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The Importance of Physical Activity Experiences

The Importance of Physical Activity Experiences

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The Importance of Physical Activity Experiences

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    1. The Importance of Physical Activity Experiences Chapter 3

    2. Role in Society and Education What are the implications of changing U.S. demographics for physical education, exercise science, and sport (PEEXSPT)? What is the role of PEEXSPT professionals in the promotion of health and wellness? How can PEEXSPT professionals promote a physically active lifestyle for people of all ages? What is the emphasis of the current educational reform movement and what are the implications for PEEXSPT?

    3. Changing Demographics US life expectancy at an all time high 77.9 yrs. Public health initiatives Advances in medical science & technology Improvements in standards of living Population is becoming older In 2000, 2% of population was 85 or older, by 2050, 5% of population will be 85 or older. By 2030, one in five will be over the age of 65.

    4. Changing Demographics Society is becoming increasing diverse. 2000 US Census reveals 12.5% of population is Hispanic and 24.8% of the population is non-White. In 2004, 43% of public school students were minorities, an increase from 22% in 1972. In 2010 ethnic and racial minorities account for 32% of the population.

    5. Poverty Poverty is associated with poor health outcomes for all ages, including higher rates of mortality. US poverty threshold in 2007 in an annual income below $10,210 for a single person and $20,650 for a family of four. Poverty rates White non-Hispanics - 8.3% Blacks non-Hispanics - 24.9% Hispanics - 21.8% Asian & Pacific Islanders 11.1% Poverty is greatest in the Southern U.S.

    6. Achieving Cultural Competence ...an on-going developmental process of personal reflection and growth. Reflect on your own cultural heritage, beliefs and biases. Understand how power, privilege, oppression, discrimination, and stereotypes influence opportunities for different cultural groups. Gain knowledge of other cultures. Show respect and compassion for cultural differences.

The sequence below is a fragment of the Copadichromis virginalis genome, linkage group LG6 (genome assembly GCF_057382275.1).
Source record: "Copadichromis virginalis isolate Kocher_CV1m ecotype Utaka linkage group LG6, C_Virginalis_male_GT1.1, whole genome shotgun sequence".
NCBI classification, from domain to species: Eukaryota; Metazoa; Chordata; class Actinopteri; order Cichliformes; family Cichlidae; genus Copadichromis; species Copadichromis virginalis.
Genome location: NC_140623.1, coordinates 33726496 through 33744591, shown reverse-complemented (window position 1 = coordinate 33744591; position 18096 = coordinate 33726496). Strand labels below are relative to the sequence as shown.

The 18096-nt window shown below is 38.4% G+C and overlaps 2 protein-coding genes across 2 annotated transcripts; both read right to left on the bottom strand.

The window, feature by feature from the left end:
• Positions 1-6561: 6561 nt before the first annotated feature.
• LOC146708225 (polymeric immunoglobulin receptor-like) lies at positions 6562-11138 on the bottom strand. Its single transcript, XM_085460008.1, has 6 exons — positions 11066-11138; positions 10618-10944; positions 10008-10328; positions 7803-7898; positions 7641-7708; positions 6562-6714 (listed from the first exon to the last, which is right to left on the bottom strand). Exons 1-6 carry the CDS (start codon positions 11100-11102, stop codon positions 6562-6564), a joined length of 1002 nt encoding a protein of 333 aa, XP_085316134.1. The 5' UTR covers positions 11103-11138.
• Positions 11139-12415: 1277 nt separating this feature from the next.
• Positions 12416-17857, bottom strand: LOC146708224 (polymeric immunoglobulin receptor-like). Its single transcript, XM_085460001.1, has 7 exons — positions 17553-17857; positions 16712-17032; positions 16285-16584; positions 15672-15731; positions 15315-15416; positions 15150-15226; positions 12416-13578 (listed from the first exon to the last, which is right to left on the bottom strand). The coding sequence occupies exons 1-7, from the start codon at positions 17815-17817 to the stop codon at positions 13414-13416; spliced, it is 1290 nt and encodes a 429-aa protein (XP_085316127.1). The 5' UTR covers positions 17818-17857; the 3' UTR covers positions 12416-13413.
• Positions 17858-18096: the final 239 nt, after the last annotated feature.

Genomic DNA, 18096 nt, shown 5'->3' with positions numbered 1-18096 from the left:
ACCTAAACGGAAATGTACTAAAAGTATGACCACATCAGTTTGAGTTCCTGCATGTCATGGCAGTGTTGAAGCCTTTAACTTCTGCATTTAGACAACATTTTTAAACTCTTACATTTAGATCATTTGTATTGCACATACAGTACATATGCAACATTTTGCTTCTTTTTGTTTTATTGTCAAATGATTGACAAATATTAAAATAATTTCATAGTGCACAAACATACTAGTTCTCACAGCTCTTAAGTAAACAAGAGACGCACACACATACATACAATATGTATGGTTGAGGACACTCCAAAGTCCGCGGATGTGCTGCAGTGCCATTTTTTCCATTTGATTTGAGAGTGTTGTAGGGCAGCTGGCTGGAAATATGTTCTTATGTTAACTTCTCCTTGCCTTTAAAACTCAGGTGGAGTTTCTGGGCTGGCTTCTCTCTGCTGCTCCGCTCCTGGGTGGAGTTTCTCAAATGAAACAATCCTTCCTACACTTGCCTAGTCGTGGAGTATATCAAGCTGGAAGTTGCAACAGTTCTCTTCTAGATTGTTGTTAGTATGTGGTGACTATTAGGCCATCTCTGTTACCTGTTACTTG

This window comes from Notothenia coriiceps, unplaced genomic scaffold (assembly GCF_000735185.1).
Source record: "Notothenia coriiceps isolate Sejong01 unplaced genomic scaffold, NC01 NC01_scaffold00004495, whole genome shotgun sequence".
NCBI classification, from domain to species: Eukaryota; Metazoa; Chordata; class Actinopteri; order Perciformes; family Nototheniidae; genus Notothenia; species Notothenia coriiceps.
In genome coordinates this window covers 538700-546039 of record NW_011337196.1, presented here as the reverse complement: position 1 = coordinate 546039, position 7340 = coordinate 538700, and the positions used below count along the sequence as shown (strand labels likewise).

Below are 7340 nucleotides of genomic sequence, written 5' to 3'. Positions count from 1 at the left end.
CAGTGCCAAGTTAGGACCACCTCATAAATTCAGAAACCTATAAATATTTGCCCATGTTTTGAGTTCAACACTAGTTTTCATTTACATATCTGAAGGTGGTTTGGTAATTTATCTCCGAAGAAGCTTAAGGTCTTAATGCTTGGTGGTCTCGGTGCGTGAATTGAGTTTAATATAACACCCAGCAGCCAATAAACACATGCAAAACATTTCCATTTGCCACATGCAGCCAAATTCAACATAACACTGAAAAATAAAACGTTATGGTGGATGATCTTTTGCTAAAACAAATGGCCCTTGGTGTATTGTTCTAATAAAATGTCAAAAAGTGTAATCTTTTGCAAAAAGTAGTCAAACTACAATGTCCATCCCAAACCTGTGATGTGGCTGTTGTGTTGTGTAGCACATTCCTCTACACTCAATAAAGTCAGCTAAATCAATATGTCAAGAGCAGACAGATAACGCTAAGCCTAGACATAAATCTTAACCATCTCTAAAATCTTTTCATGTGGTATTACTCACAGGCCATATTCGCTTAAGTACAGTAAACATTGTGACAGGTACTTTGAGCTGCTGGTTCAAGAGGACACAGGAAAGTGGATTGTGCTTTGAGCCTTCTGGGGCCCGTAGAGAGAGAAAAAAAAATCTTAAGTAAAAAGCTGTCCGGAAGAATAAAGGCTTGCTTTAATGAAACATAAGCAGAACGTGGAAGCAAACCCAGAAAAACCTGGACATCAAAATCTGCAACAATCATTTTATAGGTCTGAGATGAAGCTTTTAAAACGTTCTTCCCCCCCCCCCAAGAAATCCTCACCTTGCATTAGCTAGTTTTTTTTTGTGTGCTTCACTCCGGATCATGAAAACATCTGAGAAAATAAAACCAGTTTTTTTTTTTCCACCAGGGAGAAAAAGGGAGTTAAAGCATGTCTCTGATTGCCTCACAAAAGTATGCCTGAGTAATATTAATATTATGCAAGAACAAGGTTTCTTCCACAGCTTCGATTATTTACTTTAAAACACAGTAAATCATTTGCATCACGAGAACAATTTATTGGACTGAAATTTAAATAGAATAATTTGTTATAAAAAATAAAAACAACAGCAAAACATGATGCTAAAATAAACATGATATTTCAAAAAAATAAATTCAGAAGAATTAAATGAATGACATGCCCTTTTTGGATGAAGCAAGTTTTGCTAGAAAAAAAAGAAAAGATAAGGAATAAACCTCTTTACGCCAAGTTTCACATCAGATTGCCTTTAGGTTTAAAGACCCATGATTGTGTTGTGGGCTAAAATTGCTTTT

7. Wellness defined ... state of optimal health and well-being. living life to the fullest and maximizing ones potential as a whole person. There is an enormous disconnect between what we know about the benefits of vigorous physical activity and our behavior patterns.

    8. Epidemiologic Shift 1900 leading causes of death were related to infectious diseases Leading causes of death: influenza, pneumonia, TB, and gastrointestinal problems Life expectancy averages 47.3 yrs. Today leading causes of death are chronic diseases. Leading causes of death are heart disease, cancer, and stroke. Life expectancy averages 77.9 yrs.

    9. Classwork Groups of 2 Discuss these questions. Who most influences your PA choices? Why do these people have an influence on you? Talk about what other factors contribute to your participation in PA. Little league, YMCA, etc What distracts you from exercising? Social environment Individual circumstances Personal attributes

    10. Risk Factors for Disease Non-modifiable Age Gender Race Ethnicity Heredity Modifiable Smoking Physical inactivity Diet Obesity Sun exposure Alcohol use Controllable

    11. Healthy People 2010 A blueprint for improving the health of individuals and the health status of the nation. Two main goals: Increase quality and years of healthy life Eliminate health disparities

    12. HP 2010 Goal Health Disparities Eliminate health disparities among population groups Life expectancy Men outlive women (80.4 yrs vs. 75.2 yrs) White men and women outlive African American men and women Health disparities Minority infants mortality rate is about double the rate for white infants. African Americans death rate from heart disease is about 40% higher than for whites. Hispanics are twice as likely to die from diabetes than non-Hispanic whites.

    13. HP 2010 and Physical Activity (PA) Increase adult & adolescent engagement in leisure time PA and daily moderate and vigorous PA Increase adult & adolescent engagement in strengthening and flexibility PA Increase daily PE and activity during PE classes Decrease TV watching Increase access to school PA facilities Increase worksite PA programs Increase walking for short trips Increase trips made by biking

    14. Obesity Epidemic The prevalence of overweight and obesity among children, youth, and adults has risen to an all-time high. About 60% of adults are overweight and 30% are obese. About 15% of children and youth are overweight.